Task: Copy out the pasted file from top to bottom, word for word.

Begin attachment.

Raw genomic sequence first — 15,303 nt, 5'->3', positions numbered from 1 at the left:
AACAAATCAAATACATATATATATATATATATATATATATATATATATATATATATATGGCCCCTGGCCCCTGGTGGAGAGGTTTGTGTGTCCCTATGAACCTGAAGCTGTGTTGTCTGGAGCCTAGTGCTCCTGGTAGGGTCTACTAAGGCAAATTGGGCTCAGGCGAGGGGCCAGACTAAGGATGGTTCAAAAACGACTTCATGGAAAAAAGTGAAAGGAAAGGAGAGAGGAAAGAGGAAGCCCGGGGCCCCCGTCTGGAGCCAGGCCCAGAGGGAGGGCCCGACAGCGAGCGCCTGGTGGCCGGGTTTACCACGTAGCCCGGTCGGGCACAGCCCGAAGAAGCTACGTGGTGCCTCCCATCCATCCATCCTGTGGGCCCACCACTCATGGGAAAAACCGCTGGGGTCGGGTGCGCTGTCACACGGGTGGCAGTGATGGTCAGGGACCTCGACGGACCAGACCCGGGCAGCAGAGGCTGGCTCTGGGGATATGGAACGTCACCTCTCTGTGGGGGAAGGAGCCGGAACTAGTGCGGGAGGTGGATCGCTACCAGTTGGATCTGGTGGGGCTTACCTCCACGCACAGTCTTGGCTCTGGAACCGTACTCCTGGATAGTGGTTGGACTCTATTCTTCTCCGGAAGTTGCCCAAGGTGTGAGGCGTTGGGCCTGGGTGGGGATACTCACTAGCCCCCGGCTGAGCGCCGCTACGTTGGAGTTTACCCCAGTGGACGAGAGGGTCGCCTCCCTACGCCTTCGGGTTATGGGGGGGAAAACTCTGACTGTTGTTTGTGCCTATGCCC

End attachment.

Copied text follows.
Raw genomic sequence first — 15,303 nt, 5'->3', positions numbered from 1 at the left:
AACAAATCAAATACATATATATATATATATATATATATATATATATATATATATATATGGCCCCTGGCCCCTGGTGGAGAGGTTTGTGTGTCCCTATGAACCTGAAGCTGTGTTGTCTGGAGCCTAGTGCTCCTGGTAGGGTCTACTAAGGCAAATTGGGCTCAGGCGAGGGGCCAGACTAAGGATGGTTCAAAAACGACTTCATGGAAAAAAGTGAAAGGAAAGGAGAGAGGAAAGAGGAAGCCCGGGGCCCCCGTCTGGAGCCAGGCCCAGAGGGAGGGCCCGACAGCGAGCGCCTGGTGGCCGGGTTTACCACGTAGCCCGGTCGGGCACAGCCCGAAGAAGCTACGTGGTGCCTCCCATCCATCCATCCTGTGGGCCCACCACTCATGGGAAAAACCGCTGGGGTCGGGTGCGCTGTCACACGGGTGGCAGTGATGGTCAGGGACCTCGACGGACCAGACCCGGGCAGCAGAGGCTGGCTCTGGGGATATGGAACGTCACCTCTCTGTGGGGGAAGGAGCCGGAACTAGTGCGGGAGGTGGATCGCTACCAGTTGGATCTGGTGGGGCTTACCTCCACGCACAGTCTTGGCTCTGGAACCGTACTCCTGGATAGTGGTTGGACTCTATTCTTCTCCGGAAGTTGCCCAAGGTGTGAGGCGTTGGGCCTGGGTGGGGATACTCACTAGCCCCCGGCTGAGCGCCGCTACGTTGGAGTTTACCCCAGTGGACGAGAGGGTCGCCTCCCTACGCCTTCGGGTTATGGGGGGGAAAACTCTGACTGTTGTTTGTGCCTATGCCC